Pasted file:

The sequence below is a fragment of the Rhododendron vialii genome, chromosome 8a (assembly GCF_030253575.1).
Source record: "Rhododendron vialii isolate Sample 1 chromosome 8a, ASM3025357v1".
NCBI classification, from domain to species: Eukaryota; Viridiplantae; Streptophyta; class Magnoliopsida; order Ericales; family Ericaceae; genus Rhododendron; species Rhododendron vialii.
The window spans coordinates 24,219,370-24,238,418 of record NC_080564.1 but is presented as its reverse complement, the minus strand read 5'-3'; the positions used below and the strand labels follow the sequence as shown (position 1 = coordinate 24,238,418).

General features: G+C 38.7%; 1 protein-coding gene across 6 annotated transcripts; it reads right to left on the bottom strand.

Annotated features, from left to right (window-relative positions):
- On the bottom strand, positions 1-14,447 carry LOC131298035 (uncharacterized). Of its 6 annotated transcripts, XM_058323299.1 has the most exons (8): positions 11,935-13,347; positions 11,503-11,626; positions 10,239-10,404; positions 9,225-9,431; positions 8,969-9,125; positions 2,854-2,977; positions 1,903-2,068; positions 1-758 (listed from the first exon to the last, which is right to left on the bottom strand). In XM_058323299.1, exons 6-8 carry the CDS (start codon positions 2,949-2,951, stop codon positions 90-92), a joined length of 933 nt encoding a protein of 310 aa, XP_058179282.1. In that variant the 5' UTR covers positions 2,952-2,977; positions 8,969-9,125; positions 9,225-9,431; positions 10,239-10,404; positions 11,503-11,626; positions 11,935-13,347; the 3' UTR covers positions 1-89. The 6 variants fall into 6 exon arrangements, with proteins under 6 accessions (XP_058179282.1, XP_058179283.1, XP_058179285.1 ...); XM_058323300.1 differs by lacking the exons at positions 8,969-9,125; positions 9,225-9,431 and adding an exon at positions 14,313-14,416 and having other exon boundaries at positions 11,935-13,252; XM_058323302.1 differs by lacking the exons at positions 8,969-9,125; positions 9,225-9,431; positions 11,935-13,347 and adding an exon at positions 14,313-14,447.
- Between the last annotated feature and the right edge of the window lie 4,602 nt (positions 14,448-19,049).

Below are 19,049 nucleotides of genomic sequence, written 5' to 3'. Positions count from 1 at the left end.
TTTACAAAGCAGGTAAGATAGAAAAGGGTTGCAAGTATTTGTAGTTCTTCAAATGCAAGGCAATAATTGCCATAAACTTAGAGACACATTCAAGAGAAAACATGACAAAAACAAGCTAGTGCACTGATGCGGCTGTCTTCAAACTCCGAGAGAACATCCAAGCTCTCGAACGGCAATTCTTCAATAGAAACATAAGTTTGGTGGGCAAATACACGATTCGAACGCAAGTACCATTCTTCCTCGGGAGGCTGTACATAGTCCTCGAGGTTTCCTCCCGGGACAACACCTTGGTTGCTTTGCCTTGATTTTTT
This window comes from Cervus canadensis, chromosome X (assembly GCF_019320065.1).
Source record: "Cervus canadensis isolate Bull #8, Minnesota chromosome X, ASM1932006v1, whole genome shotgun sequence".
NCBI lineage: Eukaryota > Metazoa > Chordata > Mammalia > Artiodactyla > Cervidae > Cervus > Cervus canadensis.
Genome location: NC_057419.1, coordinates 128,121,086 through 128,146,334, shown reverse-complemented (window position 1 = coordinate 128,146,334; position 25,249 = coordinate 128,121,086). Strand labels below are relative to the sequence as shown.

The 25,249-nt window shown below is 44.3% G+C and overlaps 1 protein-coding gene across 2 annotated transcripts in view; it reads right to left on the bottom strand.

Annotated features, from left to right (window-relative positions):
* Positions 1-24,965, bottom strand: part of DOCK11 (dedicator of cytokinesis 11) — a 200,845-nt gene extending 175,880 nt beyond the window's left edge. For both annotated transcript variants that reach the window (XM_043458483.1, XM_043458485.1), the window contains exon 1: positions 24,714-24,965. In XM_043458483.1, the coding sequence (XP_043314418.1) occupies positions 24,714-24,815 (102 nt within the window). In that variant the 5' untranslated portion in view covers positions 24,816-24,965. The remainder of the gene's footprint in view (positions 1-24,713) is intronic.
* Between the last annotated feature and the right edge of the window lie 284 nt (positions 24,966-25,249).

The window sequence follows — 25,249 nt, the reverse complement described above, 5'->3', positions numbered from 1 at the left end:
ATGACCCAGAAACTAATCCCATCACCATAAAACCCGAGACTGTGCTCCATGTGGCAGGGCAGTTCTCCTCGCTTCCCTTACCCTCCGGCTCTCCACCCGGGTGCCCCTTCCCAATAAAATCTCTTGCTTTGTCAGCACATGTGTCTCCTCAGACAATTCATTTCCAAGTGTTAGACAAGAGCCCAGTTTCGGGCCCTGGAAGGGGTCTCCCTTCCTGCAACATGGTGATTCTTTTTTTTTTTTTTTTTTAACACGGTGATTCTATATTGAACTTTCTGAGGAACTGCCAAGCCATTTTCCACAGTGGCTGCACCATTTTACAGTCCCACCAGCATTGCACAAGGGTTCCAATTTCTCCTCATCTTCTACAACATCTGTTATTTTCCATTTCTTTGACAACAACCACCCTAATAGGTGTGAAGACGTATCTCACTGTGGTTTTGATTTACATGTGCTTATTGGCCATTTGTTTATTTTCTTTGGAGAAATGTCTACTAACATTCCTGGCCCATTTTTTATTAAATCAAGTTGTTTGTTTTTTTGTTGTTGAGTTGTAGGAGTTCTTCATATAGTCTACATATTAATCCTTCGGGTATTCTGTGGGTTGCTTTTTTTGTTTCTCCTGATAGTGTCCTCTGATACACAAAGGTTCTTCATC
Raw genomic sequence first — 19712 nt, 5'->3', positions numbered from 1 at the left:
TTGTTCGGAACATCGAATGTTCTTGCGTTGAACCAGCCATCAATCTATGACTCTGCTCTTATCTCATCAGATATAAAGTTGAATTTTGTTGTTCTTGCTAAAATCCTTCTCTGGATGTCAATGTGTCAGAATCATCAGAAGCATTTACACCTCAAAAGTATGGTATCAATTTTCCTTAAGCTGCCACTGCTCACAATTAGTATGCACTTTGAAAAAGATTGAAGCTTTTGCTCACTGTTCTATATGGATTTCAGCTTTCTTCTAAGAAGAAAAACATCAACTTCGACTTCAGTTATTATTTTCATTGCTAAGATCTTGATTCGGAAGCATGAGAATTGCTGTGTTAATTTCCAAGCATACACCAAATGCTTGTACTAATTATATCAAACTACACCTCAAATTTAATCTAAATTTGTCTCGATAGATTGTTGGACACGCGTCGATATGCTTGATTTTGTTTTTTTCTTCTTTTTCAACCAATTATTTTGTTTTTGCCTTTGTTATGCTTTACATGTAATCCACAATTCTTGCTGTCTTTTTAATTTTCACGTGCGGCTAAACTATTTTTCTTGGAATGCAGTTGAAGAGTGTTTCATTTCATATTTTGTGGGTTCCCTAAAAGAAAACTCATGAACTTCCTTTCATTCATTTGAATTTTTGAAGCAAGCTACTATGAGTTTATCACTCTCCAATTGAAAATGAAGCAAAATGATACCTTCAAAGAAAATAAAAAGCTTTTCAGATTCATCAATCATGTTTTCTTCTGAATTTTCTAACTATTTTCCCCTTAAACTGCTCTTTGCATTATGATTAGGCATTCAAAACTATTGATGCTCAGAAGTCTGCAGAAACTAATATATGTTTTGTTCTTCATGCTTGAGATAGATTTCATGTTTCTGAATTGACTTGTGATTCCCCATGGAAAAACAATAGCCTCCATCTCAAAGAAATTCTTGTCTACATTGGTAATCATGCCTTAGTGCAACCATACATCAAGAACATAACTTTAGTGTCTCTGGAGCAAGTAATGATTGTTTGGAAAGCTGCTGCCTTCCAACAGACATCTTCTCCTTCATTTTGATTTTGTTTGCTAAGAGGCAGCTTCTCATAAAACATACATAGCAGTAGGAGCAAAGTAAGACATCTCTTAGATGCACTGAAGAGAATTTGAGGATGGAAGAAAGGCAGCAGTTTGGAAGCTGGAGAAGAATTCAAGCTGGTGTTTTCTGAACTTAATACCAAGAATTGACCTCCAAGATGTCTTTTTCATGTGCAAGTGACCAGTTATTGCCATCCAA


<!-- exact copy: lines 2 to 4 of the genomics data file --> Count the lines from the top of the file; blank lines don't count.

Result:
Source record: "Rhododendron vialii isolate Sample 1 chromosome 8a, ASM3025357v1".
NCBI classification, from domain to species: Eukaryota; Viridiplantae; Streptophyta; class Magnoliopsida; order Ericales; family Ericaceae; genus Rhododendron; species Rhododendron vialii.
The window spans coordinates 24,219,370-24,238,418 of record NC_080564.1 but is presented as its reverse complement, the minus strand read 5'-3'; the positions used below and the strand labels follow the sequence as shown (position 1 = coordinate 24,238,418).